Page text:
In order to identify possible APCI-MS markers associated with the flavour profile changes throughout the bread storage, the entire spectral dataset (m/z 40—160) were subjected to PLS analysis (Fig. 9). As can be seen, the storage time of both plain and probiotic bread systems had a prominent impact on their flavour profile. Apart from the bread crust samples coated with the WPC based films and dried at 180 °C, the presence of probiotic edible films did not influence bread crust flavour. Bread crust samples were fully discriminated using the first three PLS axes, whereas based on the X-loadings plot (Fig. 9b), twenty protonated mass ions were significantly (p < 0.05) associated with flavour changes due to bread staling. According to sample clustering (Fig. 9a), PLS-1 axis was mainly related with changes of the volatile compounds present in the headspace above bread crust during ageing, whilst PLS-2 discriminates the WPC coated breads dried at 180 °C from the plain and the rest probiotic bread systems. Bread staling was accompanied by a significant increase of the intensity of m/z 43, 45, 71, 73, 83, 85, 89, 97,101,141,143 and 145. Moreover, a reduction of the signal for m/z 41, 47, 49, 57, 61, 65, 75, 95,121, and 135 was also observed after 7 days of storage at room temperature. The changes in the volatile compounds composition of bread crust are primarily associated with their initial concentration, their partition coefficients and volatility, the interactions with other components and the bread matrix (Jensen, Oestdal, Skibsted, Larsen, & Thybo, 2011; Pozo-Bayon, Guichard, & Cayot, 2006). To identity the discriminating mass ions in terms of storage time (Table 4), m/z 47, 61,75, 83,85, 89,101,107,143,145 could be attributed to protonated molecules of ethanol, acetic acid, propionic acid, 1-hexanol, hexanal, diacetyl, acetoin, hexanal/2,3-pentanedione, benzaldehyde, nonanal and ethyl hexanoate respectively. Moreover, m/z 45, 59, and 73 are widely accepted as being the protonated mass ions of acetaldehyde, acetone and 2-butanone/butanal (Gkatzionis, Linforth, & Dodd, 2009; Yu et al., 2012). PLS analysis results suggest that when compared oven the storage time both conventional and probiotic bread crust samples experienced a depletion of their major flavour compounds associated with dough fermentation e.g. ethanol, acetic and propionic acid whilst a pronounced increase of the compounds related mainly with carbonyl compounds (acetal-dehyde, butanal/2-butanone, hexanal/2-hexanone, nonanal), alcohols (2-, 3-methyl-butanol, 1-hexanol), acetoin, and ethyl hexanoate was observed. The latter compounds could be either attributed to the metabolic activity of the L. rhamnosus GG e.g. acetaldehyde, acetoin and 2,3-pentanedione formation or to lipid oxidation products e.g. butanal, pentanal, hexanal and nonanal (Jensen et al., 2011; Soukoulis et al., 2010). Finally, some volatile compounds e.g. diacetyl (m/z 79), acetone (m/z 59) although they were detected at significantly high amounts in the headspace of bread crust samples did not exhibit any remarkable change as function of storage time.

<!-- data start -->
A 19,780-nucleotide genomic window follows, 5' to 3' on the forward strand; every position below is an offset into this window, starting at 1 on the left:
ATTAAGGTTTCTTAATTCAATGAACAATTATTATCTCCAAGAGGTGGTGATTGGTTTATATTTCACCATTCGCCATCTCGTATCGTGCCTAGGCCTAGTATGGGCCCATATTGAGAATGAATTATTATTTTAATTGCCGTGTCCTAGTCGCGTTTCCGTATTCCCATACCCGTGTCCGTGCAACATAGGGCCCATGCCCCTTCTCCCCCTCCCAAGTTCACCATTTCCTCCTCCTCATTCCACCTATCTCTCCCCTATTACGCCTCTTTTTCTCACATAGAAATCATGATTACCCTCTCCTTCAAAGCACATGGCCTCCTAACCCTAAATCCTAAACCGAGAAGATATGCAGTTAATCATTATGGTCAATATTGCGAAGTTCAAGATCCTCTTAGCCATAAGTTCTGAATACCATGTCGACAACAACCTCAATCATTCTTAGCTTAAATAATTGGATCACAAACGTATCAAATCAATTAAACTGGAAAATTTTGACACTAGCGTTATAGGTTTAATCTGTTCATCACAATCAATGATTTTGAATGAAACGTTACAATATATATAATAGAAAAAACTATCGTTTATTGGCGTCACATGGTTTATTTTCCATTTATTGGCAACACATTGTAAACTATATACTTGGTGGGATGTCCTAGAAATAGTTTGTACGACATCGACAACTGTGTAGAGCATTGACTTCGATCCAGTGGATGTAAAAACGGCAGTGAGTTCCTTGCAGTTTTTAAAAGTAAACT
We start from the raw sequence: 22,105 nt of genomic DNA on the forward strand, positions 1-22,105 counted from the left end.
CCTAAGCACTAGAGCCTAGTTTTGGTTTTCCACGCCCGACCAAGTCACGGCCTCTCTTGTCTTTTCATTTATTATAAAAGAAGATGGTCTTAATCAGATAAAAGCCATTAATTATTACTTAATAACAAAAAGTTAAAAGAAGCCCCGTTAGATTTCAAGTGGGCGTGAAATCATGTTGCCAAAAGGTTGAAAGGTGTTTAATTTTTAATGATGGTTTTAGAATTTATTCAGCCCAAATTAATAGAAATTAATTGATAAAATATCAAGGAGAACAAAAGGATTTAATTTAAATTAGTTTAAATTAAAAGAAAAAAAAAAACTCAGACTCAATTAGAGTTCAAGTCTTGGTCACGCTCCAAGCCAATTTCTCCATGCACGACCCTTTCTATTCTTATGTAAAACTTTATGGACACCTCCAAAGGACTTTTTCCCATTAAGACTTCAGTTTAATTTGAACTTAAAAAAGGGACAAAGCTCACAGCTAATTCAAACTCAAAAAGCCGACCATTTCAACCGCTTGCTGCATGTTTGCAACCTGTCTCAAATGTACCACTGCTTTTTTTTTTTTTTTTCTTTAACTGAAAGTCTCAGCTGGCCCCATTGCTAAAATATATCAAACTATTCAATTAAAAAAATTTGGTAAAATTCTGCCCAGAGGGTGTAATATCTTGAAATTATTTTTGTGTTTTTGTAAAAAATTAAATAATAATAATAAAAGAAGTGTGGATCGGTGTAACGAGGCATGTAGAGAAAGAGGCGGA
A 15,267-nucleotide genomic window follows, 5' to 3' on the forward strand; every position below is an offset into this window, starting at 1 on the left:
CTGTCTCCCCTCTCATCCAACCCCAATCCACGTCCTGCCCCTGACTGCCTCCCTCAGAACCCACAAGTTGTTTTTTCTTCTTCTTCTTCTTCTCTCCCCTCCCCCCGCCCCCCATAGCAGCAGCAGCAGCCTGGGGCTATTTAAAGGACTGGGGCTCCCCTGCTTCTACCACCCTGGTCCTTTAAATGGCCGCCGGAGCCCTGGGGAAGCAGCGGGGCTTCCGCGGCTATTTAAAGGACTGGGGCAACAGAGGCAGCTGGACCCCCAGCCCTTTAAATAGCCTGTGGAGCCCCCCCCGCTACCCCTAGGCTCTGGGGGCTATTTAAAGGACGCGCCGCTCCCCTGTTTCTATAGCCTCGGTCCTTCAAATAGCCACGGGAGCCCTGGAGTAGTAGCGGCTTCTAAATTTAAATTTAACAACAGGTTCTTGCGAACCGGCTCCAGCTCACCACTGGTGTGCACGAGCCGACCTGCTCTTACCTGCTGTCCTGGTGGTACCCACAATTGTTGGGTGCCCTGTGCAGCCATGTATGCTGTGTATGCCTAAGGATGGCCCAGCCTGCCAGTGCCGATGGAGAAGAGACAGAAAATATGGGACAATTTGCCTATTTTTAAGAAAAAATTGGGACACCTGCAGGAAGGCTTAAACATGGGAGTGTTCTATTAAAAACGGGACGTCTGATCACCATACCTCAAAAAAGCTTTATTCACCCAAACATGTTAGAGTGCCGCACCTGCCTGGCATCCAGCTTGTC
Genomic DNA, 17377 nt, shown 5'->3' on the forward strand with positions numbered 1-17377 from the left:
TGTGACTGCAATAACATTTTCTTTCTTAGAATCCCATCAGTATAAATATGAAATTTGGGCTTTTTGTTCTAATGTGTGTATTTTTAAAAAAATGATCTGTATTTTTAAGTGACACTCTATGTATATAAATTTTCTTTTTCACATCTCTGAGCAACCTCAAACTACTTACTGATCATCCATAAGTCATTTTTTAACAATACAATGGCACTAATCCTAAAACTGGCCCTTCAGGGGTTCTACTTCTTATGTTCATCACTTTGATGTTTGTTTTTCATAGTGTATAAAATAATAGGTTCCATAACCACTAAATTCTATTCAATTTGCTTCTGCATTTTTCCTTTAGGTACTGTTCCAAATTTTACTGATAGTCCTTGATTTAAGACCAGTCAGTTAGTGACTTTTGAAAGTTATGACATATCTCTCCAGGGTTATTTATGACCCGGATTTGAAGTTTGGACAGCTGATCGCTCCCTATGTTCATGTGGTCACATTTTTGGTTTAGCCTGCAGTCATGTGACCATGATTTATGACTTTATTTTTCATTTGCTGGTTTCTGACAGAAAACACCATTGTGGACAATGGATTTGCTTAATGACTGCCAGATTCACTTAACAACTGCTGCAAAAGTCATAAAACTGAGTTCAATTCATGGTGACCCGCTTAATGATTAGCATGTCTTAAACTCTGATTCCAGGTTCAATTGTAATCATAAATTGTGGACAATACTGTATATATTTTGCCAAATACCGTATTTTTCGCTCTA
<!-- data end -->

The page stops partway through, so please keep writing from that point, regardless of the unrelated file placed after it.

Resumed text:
Regarding the impact of the edible film type and drying method, only bread crust samples coated with the WPC — sodium alginate film forming solutions and dried at oven temperature exhibited a